biogeographic rules Bergmann’s rule- an eco geographic principle that states that within a broadly distributed taxonomic clade, populations and species of smaller size are found in warmer regions. o Larger animals have an easier time staying warm in colder environments than smaller animals Allen’s rule- suggests that species at higher latitudes and colder temperatures have smaller appendages o EX: animals in warmer climates have larger ears and longer limbs Jordan’s Rule- suggested that fish in colder environments (higher latitudes) have more vertebrae and they are smaller in size than fish that live in warmer environments. o Warm environment fish have less and larger vertebrae major developments in the late 20 century Darwin and Mendel’s modern evolutionary theories The acceptance of plate tectonics o Originally proposed by Alfred Wegner in the 19 century o If you have species that are on opposite sides of the ocean (especially plant species).. if continents don’t move, then you have to figure out how species got from one place to another o When plates bump into each other, one of three things happens 1) oceanic plates are heavier than continental plates. When they hit a continental plate they buckle under them. This is called subduction. When it gets deep enough to the core of the earth, it eventually melts 2) spreading zone- over time one side of the plate is being reduced and the other side is being produced Explains the Pacific ring of fire Phylogenetic systematics (Cladistics) o A classification system relating to common ancestors The increasing importance of ecological biogeography o The three driving forces in biogeography Competition, predation, and mutualism- which are ways that organisms interact with each other that affects their distribution Advancements in technology CHAPTER 3: THE GEOGRAPHIC TEMPLATE The physical environment Made up of abiotic (nonliving) factors combined with the physical environment give us the geographic template Has nothing to do with living organisms Geographic template refers to the different types of environments 3 physical components of the environment 1) Energy o Primary source of energy on the planet is the sun o Earths core and the heat there also gives energy o Energy moves in the environment in the following ways: Conduction- heat will move from a hotter place to a colder place until an equilibrium is reached Convection- wind or water flowing across a surface transfers energy Radiation- primarily solar radiation and wavelengths of the sun that produce heat Solar radiation at the equator hits earth perpendicular Solar radiation above or below the equator hits at shallower angles o Tilt of the earth is 23.5 degrees Solstices are December 22 and June 22. During the summer solstice, the sun is hitting perpendicularly at the tropic of cancer During the winter solstice, the sun is hitting perpendicularly at the tropic of Capricorn Also have summer and winter equinox 2) Atmospheric gas o Heat energy from the sun combined with atmospheric gas and precipitation o At the equator, the tropical convergence zone exists o Adiabatic cooling- when warm air rises and cools and loses its water content. When it moves away from the tropics at 30 degrees above or below the equator, the air becomes extremely dry and you have deserts Hadley cell- the cycle described above Winds that make up Hadley cells are called trade winds o Polar cells at the north and south that are made up a permanent body of cold descending air. Picks up moist air at between 30-60 degrees north and south Ferrel cells- the rotating current described above Winds that make up Ferrel cells are called the westerly winds Water These three interact with the characteristics of earth to give: o Shape, rotation on axis, revolution around the sun, and angle of tilt towards the sun o All of this gives us climate El Nino Water comes up from the deep to replace water that gets removed by wind patterns Warm water gets moved to the western pacific. The excess warm water gets built up and causes monsoons You end up with warm water where you would expect cold water. Warmer water is in areas where you would expect cold water, which causes drought, heavy rainfall, and temperature shifts Soils soil formation begins with weathered rock o from precipitation, temperature change, etc soil is partially organic material o remains of dead organisms and organisms that are part of soil weathered rock + organic material + organisms Patterms of producing soil Podzoliation- temperate deciduous and conifer forests o Cool, moist habitats o Accumulation of humus o Loss of bases by leaching makes soil relatively acidic Laterization- soil found in humid tropics o Warm, heavy precipitation o Rapid decay due to high temperature and moisture o Little or no organic debris. No layer of topsoil in tropics. Instead, nutrients are within standing microbes or in trees o Little accumulation of humus o Loss of cations by leaching. Accumulate lots of Fe and Al- laterite o Soil in tropics is primarily orange because of the buildup of iron and aluminum in the soil Calcification- soil found in warm arid and semi-arid grasslands and shrublands o Rich humus layer (organic layer on top) o Cool to hot temperatures; scant precip o Little loss of cations by leaching o Accumulation of calcium carbonate (lime) Gleization o Cold, moist polar regions o Slow decomposition- forms acidic layer or peat o Accumulation of gley (organic acids reacting with iron) Stratification of Aquatic Environments Light o Light penetrates only a certain distance in water depending on condition of water o Photic zone- area where you have possibility of photosynthesis High productivity because food webs are highly dependent on photosynthetic organisms o Aphotic zone- area in body of water where you don’t get sunlight Low productivity Temperature o Epilimnion- warm, low density surface waters upper layer o Thermocline- zone of rapid temperature change Area between the epilimnion and hypolimnion o Hypolimnion- cold, high density, deep waters Salinity o Estuaries- where freshwater rivers empty into oceans As you get closer to the ocean, you get an increase in salinity Tide affects this Dissolved gases o More oxygen closer to the surface of water o Has to do with partial pressure of gases in the atmosphere vs water o There has to be a partial pressure gradient for oxygen to flow from the atmosphere to water o Solubility- some gases are more soluble than others. This can shift depending on temperature and salinity of water Pressure o Pressure- the force exerted per unit area on a surface by the weight of the water above it o Hydrostatic pressure- as you go down, water pressure gets higher o Intertidal zones- tides dictate how long organisms have to be out of water and in water and during which times of the day Tide Is a rise and fall of sea water based on gravitational pull of primarily the moon. o The sun as well but the moon is closer to earth so it has more of an impact Tides change based on the position of the moon relative to earth Spring tide- occur during full and new moon o The moon and the sun are lined up along the same trajectory relative to the earth o Ultimately are a situation where you have the greatest difference between high and low tides Neap tides- during first and last quarter of the moon o Least amount of tidal variation between high and low tides o Pulls from sun and moon essentially cancel eachother out Semidiurnal tides- two high tides and two low tides per day Diurnal tides- one high tide and one low tide per day Mixed tides- where you have two high tides, one of which is higher than the other and two low tides with the same situation CHAPTER 4: THE GEOGRAPHIC RANGE Geographic range- the fundamental unit of biogeography Can use limits of the range to characterize different species Can have contour maps that explain variation in density of species Fundamentally, distributions of species are “patchy” o No matter what scale you look at, species exist in clumps Dispersion Spatial distribution of individuals in a space There are 3 basic patterns o 1) Random o 2) Uniform o 3) Clumped Most species tend to be clumped Individuals are typically clumped because they’re dependent on a specific resource Population density Population size is affected by anything that adds individuals to a population Anything that removes individuals from a population decreases its density Intrinsic rate of population increase (r)- r=(b+i) – (d+e) Exponential growth- typically in the short term o Relies on the idea that resources are limited Logistic growth- incorporates the idea of carrying capacity o The amount of resources available determine the carrying capacity (K) o Organisms can temporarily overshoot the carrying capacity, but it will ultimately cause a decrease in population due to a limited number of resources The Ecological Niche The way in which a particular organism interacts with its environment Is a series of variables that can be environmental or biological that affect how it fits in with other species A “multidimensional hypervolume” The realized nice- the niche that an organism uses as a result of other species using the same resources Fundamental niche- the total range of environmental conditions that a species would have if there was no competition for resources by other species Organisms have both a fundamental and realized geographic range o Fundamental is the area where the organism would typically be found based on the resources available o Realized is where its actually found due to competition Source population- environmentally friendly to a particular species o “good habitat” o Lots of excess individuals, so emigration rate favors sink populations Sink population- not environmentally friendly to a particular species but theyre still found there o “bad habitat” Range Boundaries Law of the minimum- there will be one underlying factor that determines the range of species distribution 2 basic categories: o 1) physical (abiotic)- dictate the physical environment Temperature, light, moisture, soil type, etc o 2)biotic factors- interactions Commensalism, mutualism, predation Abiotic factors o Temp, light, etc important for plant distribution o Type of animals may affect the type of animals in the environment o Barriers include mountains, rivers, dessert, and changes in climate that may affect species distributions EX: cold environments are limiting in different ways Short term- if a species can handle the cold but only for a certain period of time Long term Temp also has an effect on growing season Neotropical migrants- birds migrate not because of the temperature but because of the food and the competition of food in cold environments. This is part of the reason why birds fly south for the winter EX: saguaro cactus- in southern California and new mexico. The area is all desert but there is a shift in climate in a specific area (see ppt) that gets very cold. Is an example of short term/long term cold environment species range Interactions that can limit species distributions Competition (-/-) – detrimental to both members of the competing species because they use energy to compete with each other o Exploitation vs interference Exploitation- indirect Diffuse competition Interference- physically competing with another species by fighting them for a resource o Competitive exclusion Predation (+/-) o Includes herbivory and parasites o Leads to an evolutionary arms race between predators and prey Ex: crypsis- organisms that are typically preyed upon develop camouflage so they aren’t eaten Ex: Aposematic coloration- bright colors that deadly organisms evolve o Presence or absence of predators has a huge impact on species distribution Nile perch- Rift valley lakes. Lots of cichlids in the river. The nile perch was introduced to the Rift valley lakes, and they wiped out the cichlid population Symbiosis (+/+) or (+/0) o Commensalism (+/0)- one organism is positively affected and the other isn’t affected Ex: Cattle birds. They follow around herds of buffalo. In doing so, they get the insects that are kicked up when the cattle as they graze in fields. So the birds are getting red and the cattle aren’t being affected Ex: remora- the fish that attach to the bottom of sharks. By attaching to the bottom of the shark, they get fed and the shark isn’t affected o Mutualism (+/+)- both positively affected Ex: pollination- plants produce nectar or edible pollen and in return they get their gametes/pollen dispersed Ex: Lichens- a combination of fungus and bacteria Ex: Ants and Acacia- plant and animal interaction for protection. The Acacia plant provides housing and food for ants, and if anything touches the plant the ants attack and swarm Multiple interactions Diffuse competition- have a number of competitors instead of a single competitor that negatively affect eachother Keystone Species- species that if you remove them from an ecosystem there are multiple affects o Ex: Ficus. Unlike other plant species, Ficus species can fruit throughout the year. They are not climate dependent. During the winter, this is important because food is hard to find during the winter. They don’t have a “fruiting season.” Predator mediated coexistence- if you have a predator, the predator keeps the size of prey species in check CHAPTER 5: ECOLOGICAL COMMUNITIES Are populations of multiple species in a particular habitat Communities are dynamic and change over time Major traits that influence an organisms effect on its community Body size- there is a relationship between body mass/size and metabolic rate (an inverse relationship) o As body mass increases, metabolic rate decreases o Think of metabolic rate in terms of absolute vs relative. Relative to body mass, smaller animals actually have higher metabolic rate even though a larger animals needs to eat more than a smaller animal. But smaller animals have a higher metabolism o Heat loss is proportional to surface:volume ratio. Absolutely speaking, larger animals need more food. But relatively speaking, smaller animals have to have a higher metabolic rate than large animals o Large animals- are better at energy storage. Small animals cant store excess energy well because they have higher metabolic rates so they are constantly sing energy. But, smaller animals are better able to partition in an environment than larger animals Microhabitats can be used by smaller animals. They can live in more places than larger animals, which gives them an advantage Because they are large, large animals require more space. This has a large effect on the species distribution. They have to follow food Trophic status- the kinds of food they eat and how they get their energy o All ecological communities are based on producers at trophic level 1 o Level 2: primary consumer (herbivore) o 3: secondary consumer (carnivore) o 4: Tertiary consumer (predator) Body size and trophic level are the major keys to how communities are formed Can also look at an ecosystem based on the number of organisms o Pyramid of numbers and pyramid of energy flow o Pyramid of biomass- total weight of all living things Ecological communities Have limits. The edges of a typical ecological community can include a beach, where you are going from a terrestrial environ to an aquatic environ Ecotone- a gradual change from one community to the next. o Ex: forest to grassland. In the middle you have some shrubbery Communities can be separated in the following ways via the Environmental or geographic gradient: o Discretely o Species distributions- mostly discrete o Somewhat discrete communities- gradual replacement o Species distributions- independent o Nested species distribution Ecological succession General idea is that communities are replaced over time 2 major models. Proposed by Clements in reference to plants o 1) Primary succession- idea that a community would start from nothing. Species gradually disperse and build a community over time o 2) Secondary succession- start from something. If a catastrophe happens, part of the community is still there and then rebuild from there Facilitation- setting up the next group to move in o Coloniserspioneers Celements- orderly sequence up to a “climax community” which was an equilibrium state of communities Gleason- had a more individualistic idea of how communities change over time o Said there was no “large scale” super organism quality to how communities change over time. Said communities are continuously changing and that there was no equilibrium or climax community o Non-equilibrium communities o Pollen records Biomes Tropical broadleaf evergreen forest: the rainforest o Equatorial Africa, Southeast Asia, Southern America o High temp, rainfall, diversity o Richest ecosystems on land o Very high diversity: 1200 species of butterflies in a single square mile Tropical dry forest o North and south of tropical rainforests. Less wet than true rainforests, and there is seasonality Tropical savannas o North and south of the rainforest belt o Outside of the Amazon, Northeast and South tropical Africa, India, Southeast Asia, center of Australia o Much less rainfall. Seasonally warm o Tropical and subtropical grasslands o Occur as a transition ecosystem between tropical rainforests and deserts o Serengeti and Llanos o 50-125 cm rainfall/yr Deserts o Plants and animals cant depend on any rainfall o 30 degrees N and S latitudes due to global circulation patters Mediterranean shrublands o Most of this type of ecosystem found around the Mediterranean o Prolonged summer drought o Dominated by evergreen shrubs (drought-adapted) Temperate grasslands o Prairies, pampas, steppes, veld o Rich soilds o Not as dry as deserts not as wet as savannas because savannas have trees o Very high diversity and high degree of productivity Temperate broadleaf deciduous forest o All of the eastern U.S. o Mild seasonal climates and plentiful rains Temperate Rain Forest o Evergreen forests o The Pacific Northwest o Occur along coastlines with temperate climates o Cool, very wet. Dominated by conifers Taiga (Boreal Forest) o Stretches in unbroken circles around the entire globe in the north only o Dominated by conifers, large animals (Moose, polar bears, caribou) Tundra o Above the arctic circle o Very short growing seasons o Very long days in the summer; the sun almost never goes down. Opposite in the winter o Not a lot of trees. Permafrost seen here. Low productivity Marine Biomes Top layer is the photic zone As you move down the continental slope, you reach the aphotic zone o Deoxygenated, benthic organisms Oceanic trench Rocky shores o Intertidal zones o Provide a lot of microhabitats Sandy or muddy shores o For organisms that burrow Lotic Ecosystems Freshwater environments Lotic ecosystems are streams and rivers and running water systems Lentic ecosystems o Ponds and lakes o Most of the species are around the edges or near the beach environments o Still have photic and aphotic zone depending on how big the body of water is Littoral zonelinnetic zoneprofundal zone Different kinds of lakes Depend on productivity Oligotrophic lake- low productivity Eutrophic lakes- have high degrees of productivity o Algae Wetlands- areas that have standing water and support different kinds of aquatic plants and different animals depending on the types of plants o Extremely diverse Net primary productivity- Biomass per area- highest in tropical forest (terrestrial) and swamps and marshes (aquatic) Total surface area of the planet- dominated by the open ocean, which is low in net primary productivity and biomass per area o If you take surface area into consideration, the open ocean has just as high of a net primary productivity and tropical forests FUNDAMENTAL PROCESSES OF BIOGEOGRAPHY 3 processes: o Evolution o Extinction o Dispersal At the small scale: universal. All species have to disperse from one place to somewhere else A basic aspect of organismal biology Large scale dispersal: movements that change geographic distribution of species In order for a species to change its distribution, the species has to be able to travel to a new area from where it originated and has to be able to withstand any unfavorable conditions it may find itself in along the move, and it must be able to survive and reproduce Dispersal is different for every species Dispersal mechanisms Jump dispersal- a relatively fast movement o Animals found on islands are characteristic of jump dispersal o Islands typically have a salt water barrier Non-volant species are not able to cross the salt water barrier Diffusion- slower than jump dispersal o It follows an instance of jump dispersal o Ex: cattle egret birds- they dispersed from Africa to south America (jump dispersal) and then gradually diffused into new habitats in southern parts of north America and various locations in south America o Ex: European Starling- jump dispersal by humans to north America and then diffused to the entire united states in a short period of time o Muskrat- initial introduction by humans for their fur into northern Europe. Ended up diffusing throughout most of Europe and are now considered a pest Secular migration- the slowest kind of dispersal. Its so slow that evolution occurs as the migration is occurring o Ex: Camels- originated in north America. They subsequently migrated slowly into south America and then to Asia and northern Africa. Since then, they have become extinct everywhere else except in Africa. Their movement was so slow that all of their intermediate forms went extinct and they are only found in places other than where they originated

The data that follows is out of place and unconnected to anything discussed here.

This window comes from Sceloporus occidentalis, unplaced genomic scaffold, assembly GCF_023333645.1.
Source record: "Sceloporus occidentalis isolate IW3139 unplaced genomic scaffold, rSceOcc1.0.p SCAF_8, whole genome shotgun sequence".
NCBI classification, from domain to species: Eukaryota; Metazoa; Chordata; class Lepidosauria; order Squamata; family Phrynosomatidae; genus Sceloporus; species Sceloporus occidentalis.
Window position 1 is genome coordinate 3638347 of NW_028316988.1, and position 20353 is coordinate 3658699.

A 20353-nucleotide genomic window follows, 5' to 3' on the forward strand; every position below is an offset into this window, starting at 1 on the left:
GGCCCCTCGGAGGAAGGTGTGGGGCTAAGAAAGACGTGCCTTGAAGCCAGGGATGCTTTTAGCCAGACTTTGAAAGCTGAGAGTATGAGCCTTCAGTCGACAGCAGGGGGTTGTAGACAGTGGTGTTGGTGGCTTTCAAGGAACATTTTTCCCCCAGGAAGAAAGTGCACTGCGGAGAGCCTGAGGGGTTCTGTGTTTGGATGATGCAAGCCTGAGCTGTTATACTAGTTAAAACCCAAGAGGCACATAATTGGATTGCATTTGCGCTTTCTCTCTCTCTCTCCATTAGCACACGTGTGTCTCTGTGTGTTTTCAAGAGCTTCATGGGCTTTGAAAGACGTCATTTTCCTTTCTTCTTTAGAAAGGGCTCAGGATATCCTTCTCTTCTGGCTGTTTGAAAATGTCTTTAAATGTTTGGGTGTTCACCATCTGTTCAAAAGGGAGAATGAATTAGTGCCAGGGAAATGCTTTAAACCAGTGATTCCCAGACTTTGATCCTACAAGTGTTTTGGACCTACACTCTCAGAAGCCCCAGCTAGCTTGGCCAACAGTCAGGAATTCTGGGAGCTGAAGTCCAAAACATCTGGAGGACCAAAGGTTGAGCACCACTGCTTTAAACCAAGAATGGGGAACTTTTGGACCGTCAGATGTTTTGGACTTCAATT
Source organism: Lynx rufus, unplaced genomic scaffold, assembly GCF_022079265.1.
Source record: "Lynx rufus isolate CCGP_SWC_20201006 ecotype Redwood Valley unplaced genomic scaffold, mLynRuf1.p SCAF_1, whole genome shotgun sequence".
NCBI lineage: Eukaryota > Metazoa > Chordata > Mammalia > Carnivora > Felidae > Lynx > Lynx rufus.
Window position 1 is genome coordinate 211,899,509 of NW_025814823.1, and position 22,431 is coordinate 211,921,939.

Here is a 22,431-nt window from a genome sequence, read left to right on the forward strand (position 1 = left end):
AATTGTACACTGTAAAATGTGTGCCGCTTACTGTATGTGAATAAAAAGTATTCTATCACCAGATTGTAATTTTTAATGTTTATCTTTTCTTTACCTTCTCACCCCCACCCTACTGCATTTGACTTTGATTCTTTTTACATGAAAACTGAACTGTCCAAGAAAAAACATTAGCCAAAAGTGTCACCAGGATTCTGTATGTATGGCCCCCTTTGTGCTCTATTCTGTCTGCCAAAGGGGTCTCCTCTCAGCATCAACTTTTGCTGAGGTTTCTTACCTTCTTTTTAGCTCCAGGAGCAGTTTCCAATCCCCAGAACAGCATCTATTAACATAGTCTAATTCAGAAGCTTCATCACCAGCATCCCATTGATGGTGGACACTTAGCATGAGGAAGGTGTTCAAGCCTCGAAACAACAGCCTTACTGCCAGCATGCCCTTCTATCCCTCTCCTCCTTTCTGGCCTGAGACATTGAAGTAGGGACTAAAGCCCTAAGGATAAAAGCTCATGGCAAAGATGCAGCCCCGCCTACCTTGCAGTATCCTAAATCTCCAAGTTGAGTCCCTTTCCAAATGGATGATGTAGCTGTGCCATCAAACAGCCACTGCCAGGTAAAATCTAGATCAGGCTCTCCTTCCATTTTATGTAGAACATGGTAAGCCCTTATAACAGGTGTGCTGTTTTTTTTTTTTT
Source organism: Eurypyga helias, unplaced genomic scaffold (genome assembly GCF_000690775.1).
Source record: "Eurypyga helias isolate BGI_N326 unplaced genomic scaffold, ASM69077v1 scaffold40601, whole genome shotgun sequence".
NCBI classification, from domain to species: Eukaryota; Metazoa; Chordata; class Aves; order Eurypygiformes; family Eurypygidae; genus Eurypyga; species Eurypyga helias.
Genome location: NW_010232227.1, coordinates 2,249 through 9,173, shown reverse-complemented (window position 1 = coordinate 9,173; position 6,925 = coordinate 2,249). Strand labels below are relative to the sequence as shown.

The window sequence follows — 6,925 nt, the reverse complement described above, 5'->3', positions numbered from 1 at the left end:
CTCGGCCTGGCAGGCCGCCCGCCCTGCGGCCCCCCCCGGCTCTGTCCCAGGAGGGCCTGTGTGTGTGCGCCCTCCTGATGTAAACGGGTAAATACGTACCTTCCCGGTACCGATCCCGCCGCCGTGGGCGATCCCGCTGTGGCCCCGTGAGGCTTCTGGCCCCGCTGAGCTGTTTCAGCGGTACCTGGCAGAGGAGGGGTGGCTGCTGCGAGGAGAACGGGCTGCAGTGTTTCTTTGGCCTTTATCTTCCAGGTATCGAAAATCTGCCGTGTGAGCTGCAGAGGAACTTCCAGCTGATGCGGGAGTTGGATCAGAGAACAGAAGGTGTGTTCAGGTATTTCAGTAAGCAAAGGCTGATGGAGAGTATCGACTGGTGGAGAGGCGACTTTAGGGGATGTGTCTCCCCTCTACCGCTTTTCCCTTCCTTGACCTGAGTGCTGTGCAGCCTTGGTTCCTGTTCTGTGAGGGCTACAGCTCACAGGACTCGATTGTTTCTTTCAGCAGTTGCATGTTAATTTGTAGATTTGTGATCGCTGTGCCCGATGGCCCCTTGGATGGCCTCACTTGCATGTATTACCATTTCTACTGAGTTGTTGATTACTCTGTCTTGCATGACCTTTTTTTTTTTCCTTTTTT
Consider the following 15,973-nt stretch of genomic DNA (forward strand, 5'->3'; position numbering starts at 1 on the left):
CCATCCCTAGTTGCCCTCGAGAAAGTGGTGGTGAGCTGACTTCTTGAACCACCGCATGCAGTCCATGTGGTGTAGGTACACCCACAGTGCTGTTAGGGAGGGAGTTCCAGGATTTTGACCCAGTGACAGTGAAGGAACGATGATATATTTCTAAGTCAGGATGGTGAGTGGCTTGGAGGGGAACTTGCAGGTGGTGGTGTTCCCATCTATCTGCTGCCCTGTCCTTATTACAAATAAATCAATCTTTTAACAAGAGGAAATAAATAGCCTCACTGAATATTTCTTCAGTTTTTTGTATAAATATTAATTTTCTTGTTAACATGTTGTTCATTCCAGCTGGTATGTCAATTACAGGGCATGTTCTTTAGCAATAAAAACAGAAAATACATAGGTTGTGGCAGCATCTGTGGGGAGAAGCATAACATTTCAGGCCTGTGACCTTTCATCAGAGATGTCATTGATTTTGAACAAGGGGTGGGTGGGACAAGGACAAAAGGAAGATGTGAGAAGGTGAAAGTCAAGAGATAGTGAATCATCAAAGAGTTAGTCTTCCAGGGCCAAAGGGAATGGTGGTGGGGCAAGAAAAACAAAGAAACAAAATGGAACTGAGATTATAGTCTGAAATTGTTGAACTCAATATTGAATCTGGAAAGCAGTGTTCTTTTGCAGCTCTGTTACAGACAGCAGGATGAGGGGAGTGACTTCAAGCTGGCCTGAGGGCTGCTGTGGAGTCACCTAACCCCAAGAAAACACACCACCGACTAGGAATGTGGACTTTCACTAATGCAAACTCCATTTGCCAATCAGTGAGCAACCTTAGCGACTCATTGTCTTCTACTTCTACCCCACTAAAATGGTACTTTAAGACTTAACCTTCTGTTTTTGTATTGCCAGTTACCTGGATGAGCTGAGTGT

Are you sure you want to buy this material for
You're already Subscribed!
Looks like you've already subscribed to StudySoup, you won't need to purchase another subscription to get this material. To access this material simply click 'View Full Document'